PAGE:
to enter into a state of slow continuous secretion. The slow flow of
saliva continued for five to six weeks, and then stopped. During this
time the gland itself diminished more and more in size.

Since the secretion is the result of the section of nerve-fibres, it has
been called the " paralytic secretion." Claude Bernard attributed the
secretion to the complete removal of nervous impulses. Thus the flow
of saliva did not begin for two or three days, because the terminations
of the chorda tympani in the gland required two or three days to
degenerate completely. It stopped in five to six weeks, because then,
he thought, the chorda fibres had regenerated.

The question was taken up a few years later by Heidenhain.^ In
order to exclude the possibility of the paralytic secretion being caused
by irritation of the duct or gland, he cut the chorda tympani in the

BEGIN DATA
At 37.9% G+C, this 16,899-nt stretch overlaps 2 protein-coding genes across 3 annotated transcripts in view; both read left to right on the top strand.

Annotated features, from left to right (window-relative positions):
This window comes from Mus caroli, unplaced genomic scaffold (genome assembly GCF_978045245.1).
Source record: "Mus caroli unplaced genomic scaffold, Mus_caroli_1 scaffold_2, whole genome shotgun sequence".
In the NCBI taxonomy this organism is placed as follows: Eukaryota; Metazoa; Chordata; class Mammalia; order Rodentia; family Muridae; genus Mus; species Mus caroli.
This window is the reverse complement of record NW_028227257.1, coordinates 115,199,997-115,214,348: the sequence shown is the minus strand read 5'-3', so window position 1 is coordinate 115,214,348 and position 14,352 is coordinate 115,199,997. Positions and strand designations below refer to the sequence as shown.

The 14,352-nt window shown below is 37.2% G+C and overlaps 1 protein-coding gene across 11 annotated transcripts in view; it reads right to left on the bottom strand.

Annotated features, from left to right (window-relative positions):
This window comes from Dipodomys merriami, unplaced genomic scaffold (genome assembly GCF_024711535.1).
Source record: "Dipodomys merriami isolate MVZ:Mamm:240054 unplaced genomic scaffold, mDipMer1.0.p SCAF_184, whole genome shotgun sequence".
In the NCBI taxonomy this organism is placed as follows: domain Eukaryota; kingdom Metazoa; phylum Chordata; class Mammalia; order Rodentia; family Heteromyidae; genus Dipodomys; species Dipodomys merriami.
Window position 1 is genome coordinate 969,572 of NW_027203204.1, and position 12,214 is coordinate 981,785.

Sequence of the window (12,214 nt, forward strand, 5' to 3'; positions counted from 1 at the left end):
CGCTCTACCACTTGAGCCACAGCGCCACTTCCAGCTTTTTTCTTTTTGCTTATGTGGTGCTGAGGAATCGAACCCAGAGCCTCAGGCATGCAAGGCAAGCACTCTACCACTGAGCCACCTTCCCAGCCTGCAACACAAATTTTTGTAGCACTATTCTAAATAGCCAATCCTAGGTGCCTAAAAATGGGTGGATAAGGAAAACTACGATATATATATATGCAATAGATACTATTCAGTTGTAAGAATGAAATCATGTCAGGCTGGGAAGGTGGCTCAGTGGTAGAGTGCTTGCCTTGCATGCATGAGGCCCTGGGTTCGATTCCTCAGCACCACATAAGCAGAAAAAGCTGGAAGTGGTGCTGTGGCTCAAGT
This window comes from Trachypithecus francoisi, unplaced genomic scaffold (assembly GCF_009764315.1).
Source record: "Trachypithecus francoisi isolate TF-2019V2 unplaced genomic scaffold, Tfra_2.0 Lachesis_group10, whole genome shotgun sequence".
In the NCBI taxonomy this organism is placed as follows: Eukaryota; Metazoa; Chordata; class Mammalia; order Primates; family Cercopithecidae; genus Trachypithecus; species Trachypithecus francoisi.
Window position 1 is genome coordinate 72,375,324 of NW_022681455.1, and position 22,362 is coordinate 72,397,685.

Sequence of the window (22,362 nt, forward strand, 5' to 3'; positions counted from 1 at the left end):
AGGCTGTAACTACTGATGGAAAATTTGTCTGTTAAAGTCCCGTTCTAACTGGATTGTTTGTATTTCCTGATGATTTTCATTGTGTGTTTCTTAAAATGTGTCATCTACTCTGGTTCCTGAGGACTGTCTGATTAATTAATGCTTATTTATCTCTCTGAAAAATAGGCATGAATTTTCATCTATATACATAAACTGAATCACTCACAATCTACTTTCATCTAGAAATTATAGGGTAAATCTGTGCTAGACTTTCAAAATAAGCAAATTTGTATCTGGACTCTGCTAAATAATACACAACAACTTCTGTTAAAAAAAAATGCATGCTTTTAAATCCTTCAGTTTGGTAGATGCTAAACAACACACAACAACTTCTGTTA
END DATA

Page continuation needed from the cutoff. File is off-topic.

tympanic cavity. The secretion occurred in the same way as when the
nerve was cut peripherally of the ganglion, then called the submaxillary
ganglion (cf. above, p. 481). It began in twenty-four hours at least,
i.e. considerably earlier than the time given by Bernard. It was watery,
and contained very little mucin ; it contained many leucocytes (amoe-
boide Korperchen), and was in consequence somewhat cloudy. The
secretion was at first very slow, but gradually increased in rapidity, so
that in about a week a large drop might be secreted every twenty
minutes. After three weeks it diminished markedly. The gland itself,
as its size diminished, became of a yellowish tint, and waxy appearance.^

The time taken by the peripheral ends of the cut chorda tympani

1 Arch. f. d. ges. Physiol., Boun, 1894, Bd. Iviii. S. 246. References to much of the
earlier work will be found in this paper.